After 5 years, Air Force Junior ROTC Flight Academy changing the face of aviation

  • Published
  • By Phil Berube
  • Air University Public Affairs

The face of aviation is changing, and it’s beginning to look a lot like high school students.   

It’s been five years since the first group of cadets buckled up in cockpits in pursuit of an Air Force-sponsored private pilot certificate through the Air Force Junior ROTC Flight Academy program.

Since the summer of 2018, 1,089 AFJROTC cadets have pursued their dream of becoming a pilot, with 861, or 79%, succeeding. A significant achievement considering that outside of the Flight Academy program, the dropout rate for learner pilots is around 80%, according to research by aviation advocacy groups, such as Aircraft Owners and Pilots Association.

Headquarters AFJROTC first started taking Flight Academy scholarship applications in the fall of 2017, with the first aviation classes starting the following summer at six partnering universities. That number has since grown to 24 participating universities in 2023, which includes some of the nation’s leading flight programs like Embry-Riddle Aeronautical University and Purdue University.

The program was initially launched as part of the Air Force Aircrew Crisis Task Force with the stated goals of restoring the “luster of aviation” to high school students by increasing the pool of pilots for both the military and civilian aviation communities, each facing severe pilot shortages, and to increase diversity in the cockpit.

The AFJROTC Flight Academy accepted the challenge, and the program has grown significantly since the initial class of 120 cadets took to the skies in 2018. The COVID-19 pandemic forced the cancellation of the program in 2020.

“All cadets are encouraged to apply for Flight Academy and to consider aviation as a profession,” said Ben Caro, division chief for Headquarters AFJROTC Program Development. “It’s fantastic to see the diversity of the cadets interested in the program.”

In 2018, the percentage of underrepresented cadets participating in the Flight Academy was 41%. That number increased each year, with the years 2022 and 2023 each boasting 60% underrepresented groups. For 2023, of the 301 AFJROTC cadet participants, 40% were minorities and 37% female, with 239 receiving their pilot certificate.

“The Flight Academy has generated tremendous interest among our AFJROTC cadet corps with over 9,000 applicants expressing their desire to fly,” said Col. Johnny McGonigal, director, Headquarters AFJROTC. “We believe this program meets the Air Force chief of staff’s desire to increase interest in aviation. It also provides an enduring solution for pilot production, while also impacting the diversity challenge facing both the military and civilian aviation communities.”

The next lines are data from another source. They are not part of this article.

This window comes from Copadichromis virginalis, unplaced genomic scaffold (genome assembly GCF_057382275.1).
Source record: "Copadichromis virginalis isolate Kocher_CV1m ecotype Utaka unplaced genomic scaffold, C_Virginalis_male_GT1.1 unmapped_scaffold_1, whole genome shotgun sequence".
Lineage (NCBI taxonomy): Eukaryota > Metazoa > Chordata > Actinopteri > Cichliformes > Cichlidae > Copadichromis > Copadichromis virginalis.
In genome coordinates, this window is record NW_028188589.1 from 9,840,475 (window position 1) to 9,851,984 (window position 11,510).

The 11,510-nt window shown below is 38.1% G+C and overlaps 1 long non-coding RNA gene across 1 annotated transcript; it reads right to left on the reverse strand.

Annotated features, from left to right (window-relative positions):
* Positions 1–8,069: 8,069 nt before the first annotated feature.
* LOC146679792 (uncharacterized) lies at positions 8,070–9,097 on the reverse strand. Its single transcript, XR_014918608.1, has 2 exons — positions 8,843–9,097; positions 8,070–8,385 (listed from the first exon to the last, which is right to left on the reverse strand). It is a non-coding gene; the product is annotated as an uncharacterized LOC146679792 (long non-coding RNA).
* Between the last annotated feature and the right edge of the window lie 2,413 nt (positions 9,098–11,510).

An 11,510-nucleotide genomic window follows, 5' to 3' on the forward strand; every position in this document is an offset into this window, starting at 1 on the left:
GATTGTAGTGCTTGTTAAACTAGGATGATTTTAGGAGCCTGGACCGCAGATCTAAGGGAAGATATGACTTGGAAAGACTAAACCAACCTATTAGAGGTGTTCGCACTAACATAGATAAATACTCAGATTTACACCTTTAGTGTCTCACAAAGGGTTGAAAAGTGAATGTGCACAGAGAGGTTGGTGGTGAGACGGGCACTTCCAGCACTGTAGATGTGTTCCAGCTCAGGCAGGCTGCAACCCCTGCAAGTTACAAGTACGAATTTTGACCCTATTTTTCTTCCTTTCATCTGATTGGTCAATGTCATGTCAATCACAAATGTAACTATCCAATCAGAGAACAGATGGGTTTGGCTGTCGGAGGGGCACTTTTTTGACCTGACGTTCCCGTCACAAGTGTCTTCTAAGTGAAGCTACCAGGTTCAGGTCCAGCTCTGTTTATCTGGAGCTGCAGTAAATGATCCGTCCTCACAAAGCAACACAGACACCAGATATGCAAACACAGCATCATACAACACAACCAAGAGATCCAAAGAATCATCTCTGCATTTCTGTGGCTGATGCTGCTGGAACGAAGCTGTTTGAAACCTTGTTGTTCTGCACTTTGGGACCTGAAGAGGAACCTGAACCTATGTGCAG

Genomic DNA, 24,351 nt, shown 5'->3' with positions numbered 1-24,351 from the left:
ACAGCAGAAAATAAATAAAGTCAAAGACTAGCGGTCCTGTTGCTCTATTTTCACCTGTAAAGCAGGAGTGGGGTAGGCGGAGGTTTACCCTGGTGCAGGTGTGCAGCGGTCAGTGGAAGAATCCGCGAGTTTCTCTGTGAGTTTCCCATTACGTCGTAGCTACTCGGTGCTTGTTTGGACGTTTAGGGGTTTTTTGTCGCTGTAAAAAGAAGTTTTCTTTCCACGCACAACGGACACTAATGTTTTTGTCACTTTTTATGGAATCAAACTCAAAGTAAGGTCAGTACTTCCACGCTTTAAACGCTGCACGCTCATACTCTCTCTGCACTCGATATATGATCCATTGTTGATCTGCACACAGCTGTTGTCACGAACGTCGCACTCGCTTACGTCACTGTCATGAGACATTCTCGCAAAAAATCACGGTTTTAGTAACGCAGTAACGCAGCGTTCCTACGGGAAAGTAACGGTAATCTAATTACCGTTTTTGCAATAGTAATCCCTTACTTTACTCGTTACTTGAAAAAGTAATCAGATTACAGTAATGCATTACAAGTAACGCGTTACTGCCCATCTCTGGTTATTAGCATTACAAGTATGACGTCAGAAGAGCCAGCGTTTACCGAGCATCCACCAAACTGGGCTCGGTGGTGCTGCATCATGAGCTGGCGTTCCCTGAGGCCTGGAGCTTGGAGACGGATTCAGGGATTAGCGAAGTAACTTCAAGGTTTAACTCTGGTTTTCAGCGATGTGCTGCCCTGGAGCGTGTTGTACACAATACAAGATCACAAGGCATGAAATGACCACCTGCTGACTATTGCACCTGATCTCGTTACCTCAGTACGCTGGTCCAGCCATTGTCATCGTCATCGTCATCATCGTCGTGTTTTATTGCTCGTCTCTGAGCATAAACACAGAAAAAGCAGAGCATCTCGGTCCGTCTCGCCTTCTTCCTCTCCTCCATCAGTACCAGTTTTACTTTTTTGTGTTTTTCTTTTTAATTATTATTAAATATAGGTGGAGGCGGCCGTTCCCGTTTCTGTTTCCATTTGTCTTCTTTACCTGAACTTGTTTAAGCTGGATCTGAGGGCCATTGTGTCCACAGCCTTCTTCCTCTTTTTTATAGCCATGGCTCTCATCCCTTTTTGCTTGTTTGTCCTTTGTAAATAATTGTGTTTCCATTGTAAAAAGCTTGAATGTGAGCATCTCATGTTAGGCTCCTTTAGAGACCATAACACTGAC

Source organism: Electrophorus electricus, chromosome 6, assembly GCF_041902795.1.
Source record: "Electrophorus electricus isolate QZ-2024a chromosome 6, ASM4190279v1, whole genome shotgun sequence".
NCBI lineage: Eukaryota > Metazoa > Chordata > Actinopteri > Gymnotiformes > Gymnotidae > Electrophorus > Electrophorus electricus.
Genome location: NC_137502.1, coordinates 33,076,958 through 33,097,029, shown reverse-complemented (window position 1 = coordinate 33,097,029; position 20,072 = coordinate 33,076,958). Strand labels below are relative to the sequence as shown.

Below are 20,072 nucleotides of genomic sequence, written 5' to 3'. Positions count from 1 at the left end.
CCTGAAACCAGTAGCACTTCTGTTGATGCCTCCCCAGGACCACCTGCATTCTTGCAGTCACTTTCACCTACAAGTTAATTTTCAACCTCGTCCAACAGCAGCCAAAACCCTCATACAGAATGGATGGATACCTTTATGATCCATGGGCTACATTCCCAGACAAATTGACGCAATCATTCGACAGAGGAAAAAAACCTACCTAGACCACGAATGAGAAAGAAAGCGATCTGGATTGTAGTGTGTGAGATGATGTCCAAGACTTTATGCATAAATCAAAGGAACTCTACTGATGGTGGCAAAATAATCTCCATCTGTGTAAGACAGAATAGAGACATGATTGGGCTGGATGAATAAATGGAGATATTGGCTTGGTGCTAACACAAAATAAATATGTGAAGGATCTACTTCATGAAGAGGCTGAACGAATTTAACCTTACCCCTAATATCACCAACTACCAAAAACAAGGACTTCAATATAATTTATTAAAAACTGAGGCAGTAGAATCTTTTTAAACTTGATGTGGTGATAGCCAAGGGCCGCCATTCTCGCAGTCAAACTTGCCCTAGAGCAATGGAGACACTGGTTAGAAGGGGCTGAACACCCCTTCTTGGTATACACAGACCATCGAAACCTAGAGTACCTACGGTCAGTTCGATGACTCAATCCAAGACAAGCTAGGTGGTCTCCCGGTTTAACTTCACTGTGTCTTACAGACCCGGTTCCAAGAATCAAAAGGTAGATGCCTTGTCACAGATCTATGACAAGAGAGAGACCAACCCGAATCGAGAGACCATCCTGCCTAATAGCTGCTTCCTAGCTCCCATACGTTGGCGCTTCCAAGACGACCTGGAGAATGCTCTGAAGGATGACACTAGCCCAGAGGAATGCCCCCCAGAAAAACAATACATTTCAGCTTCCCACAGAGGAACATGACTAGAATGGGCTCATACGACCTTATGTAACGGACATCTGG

While the Air Force fully funds the extensive eight-week summer program, there is no requirement for graduates to pursue a military commitment. However, this program has inspired many cadets to take the next step toward becoming a military pilot. Of approximately 591 Flight Academy attendees who have also graduated high school by April 2023, 47% enrolled in the Air Force ROTC program in college to further their goal of becoming an Air Force pilot. 

Even for those not pursuing a career in aviation, the academy was a very memorable and valuable experience.

"I highly recommend the flight academy to anyone who is considering it. It was one of the best experiences I have ever had and wouldn't trade it for anything,” said 2nd Lt. Adam Landry, who completed the Flight Academy program at Delaware State University in 2019. “I made amazing connections and was grateful for the opportunity to learn how to fly. Thanks for the opportunity to attend the academy, I still think back on the memories quite often even though it was four years ago.”

Landry graduated from Syracuse University’s ROTC program in 2023 with a degree in civil engineering.

I’ve been extremely impressed with the Flight Academy cadets I’ve met, and with the outstanding quality of the program overall
Brig. Gen. Houston Cantwell, Commander, Jeanne M. Holm Center for Officer Accessions and Citizen Development

“I’ve been extremely impressed with the Flight Academy cadets I’ve met, and with the outstanding quality of the program overall,” said Brig. Gen. Houston Cantwell, commander of the Jeanne M. Holm Center for Officer Accessions and Citizen Development, the parent organization for AFJROTC. “Our intent is to help regenerate interest and inspiration in our nation’s youth to pursue careers in aviation and to diversify the industry as a whole. With this program, we believe we are changing the face of aviation one cadet at a time.”

For more information about the AFJROTC Flight Academy Program, visit